Noise testing to be repeated for proposed Bellevue helipad

Kemper Development wants permission to land helicopters on top of the Bank of America building at Northeast Eighth Street and Bellevue Way. A pad already exists on top. - Joshua Adam Hicks/Bellevue Reporter
Kemper Development wants permission to land helicopters on top of the Bank of America building at Northeast Eighth Street and Bellevue Way. A pad already exists on top.
— image credit: Joshua Adam Hicks/Bellevue Reporter

The Kemper Development company will conduct a second sound test to determine the effects of helicopter landings and takeoffs on the roof of the Bank of America building in downtown Bellevue, according to the city.

Kemper requested a conditional-use permit to operate a helipad there and has already performed one live trial at the site.

The city plans to issue a notice before the next test, giving the public a chance to observe the event.

“People can be at home or in the buildings this time around to see how it affects them,” said city of Bellevue planning manager Liz Stead.

There was no date set for the second sound test at the Reporter deadline.

The Federal Aviation Administration is providing information to the city about airspace requirements and has promised to work closely with representatives from Kemper to ensure that the company understands those guidelines, according to Stead.

Kemper is asking for a maximum of 40 landings per month between the hours of 8 a.m. and 7 p.m., according to a permit application from the company. The helipad would be used for non-public purposes.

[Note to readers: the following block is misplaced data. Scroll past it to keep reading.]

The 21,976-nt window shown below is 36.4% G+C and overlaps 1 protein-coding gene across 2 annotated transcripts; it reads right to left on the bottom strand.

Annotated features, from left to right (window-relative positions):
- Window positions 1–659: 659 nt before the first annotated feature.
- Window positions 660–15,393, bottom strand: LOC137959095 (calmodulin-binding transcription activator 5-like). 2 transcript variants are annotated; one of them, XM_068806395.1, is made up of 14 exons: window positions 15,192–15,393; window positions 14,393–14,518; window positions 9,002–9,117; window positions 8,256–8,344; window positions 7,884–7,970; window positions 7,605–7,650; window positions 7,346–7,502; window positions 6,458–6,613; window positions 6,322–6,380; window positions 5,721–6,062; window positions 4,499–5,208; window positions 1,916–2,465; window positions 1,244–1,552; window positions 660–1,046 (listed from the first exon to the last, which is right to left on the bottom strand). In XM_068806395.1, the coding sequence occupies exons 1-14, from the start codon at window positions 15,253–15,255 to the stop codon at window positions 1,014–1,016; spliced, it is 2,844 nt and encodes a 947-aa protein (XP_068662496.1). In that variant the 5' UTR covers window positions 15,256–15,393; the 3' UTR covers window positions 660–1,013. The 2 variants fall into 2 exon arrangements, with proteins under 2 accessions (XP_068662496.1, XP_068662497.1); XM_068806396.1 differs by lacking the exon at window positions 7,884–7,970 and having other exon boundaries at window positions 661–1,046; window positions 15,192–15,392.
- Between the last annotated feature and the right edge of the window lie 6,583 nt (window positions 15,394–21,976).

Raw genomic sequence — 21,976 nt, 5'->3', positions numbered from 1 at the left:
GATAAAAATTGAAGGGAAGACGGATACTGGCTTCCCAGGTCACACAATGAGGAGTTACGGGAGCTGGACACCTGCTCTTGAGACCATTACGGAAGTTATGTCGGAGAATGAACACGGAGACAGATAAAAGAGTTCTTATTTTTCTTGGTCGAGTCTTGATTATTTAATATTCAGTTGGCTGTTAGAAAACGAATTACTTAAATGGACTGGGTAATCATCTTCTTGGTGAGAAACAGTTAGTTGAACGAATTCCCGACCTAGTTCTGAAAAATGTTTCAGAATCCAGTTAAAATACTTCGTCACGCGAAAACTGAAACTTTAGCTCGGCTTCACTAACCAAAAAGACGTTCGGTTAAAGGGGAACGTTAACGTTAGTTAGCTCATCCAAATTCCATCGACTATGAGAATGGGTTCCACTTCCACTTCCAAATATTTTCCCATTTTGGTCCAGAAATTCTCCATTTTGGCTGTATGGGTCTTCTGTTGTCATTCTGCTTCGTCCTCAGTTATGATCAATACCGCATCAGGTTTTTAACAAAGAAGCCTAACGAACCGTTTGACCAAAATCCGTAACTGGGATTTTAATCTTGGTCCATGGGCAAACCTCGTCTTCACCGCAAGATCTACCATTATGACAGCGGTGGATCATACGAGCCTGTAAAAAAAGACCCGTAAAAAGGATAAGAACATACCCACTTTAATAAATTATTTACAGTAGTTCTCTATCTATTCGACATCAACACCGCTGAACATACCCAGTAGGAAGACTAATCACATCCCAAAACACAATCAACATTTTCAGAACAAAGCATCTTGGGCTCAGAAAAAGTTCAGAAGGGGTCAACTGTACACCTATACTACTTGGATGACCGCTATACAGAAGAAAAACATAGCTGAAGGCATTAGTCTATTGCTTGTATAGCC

The expected flight pattern for chopper flights traveling to and from the Bank of America building would be over I-405, I-90 and SR-520.

Measurements taken during the first sound test showed that noise levels increased up to 63 percent, although experts noted that the rise was not enough to interfere with speech.

A public meeting took place on Feb. 18 to discuss Kemper’s permit application. Around 40 people attended the event, according to Stead.

Residents have had mixed reactions to the proposed structure. Some say it is a natural addition to Bellevue’s urbanized downtown, while others contend that it would cause too much of a nuisance.

“Lots of expensive condos have been built downtown, and this is a very intrusive move by Kemper Development,” wrote Bellevue resident Marjorie Benson in an e-mail to the Bellevue Reporter. “For once, I hope the city goes against Kemper Freeman on this request.”

Netty Knutsen, who lives in the Woodridge neighborhood, said that she sees enough helicopter traffic from news choppers constantly buzzing around her neighborhood as they veer off track from above I-405 and I-90.

“Some of them look like they’re coming over for lunch,” she said.

Bellevue’s hearing examiner will determine whether or not to grant the conditional-use permit, but the decision is appealable to the Bellevue City Council.

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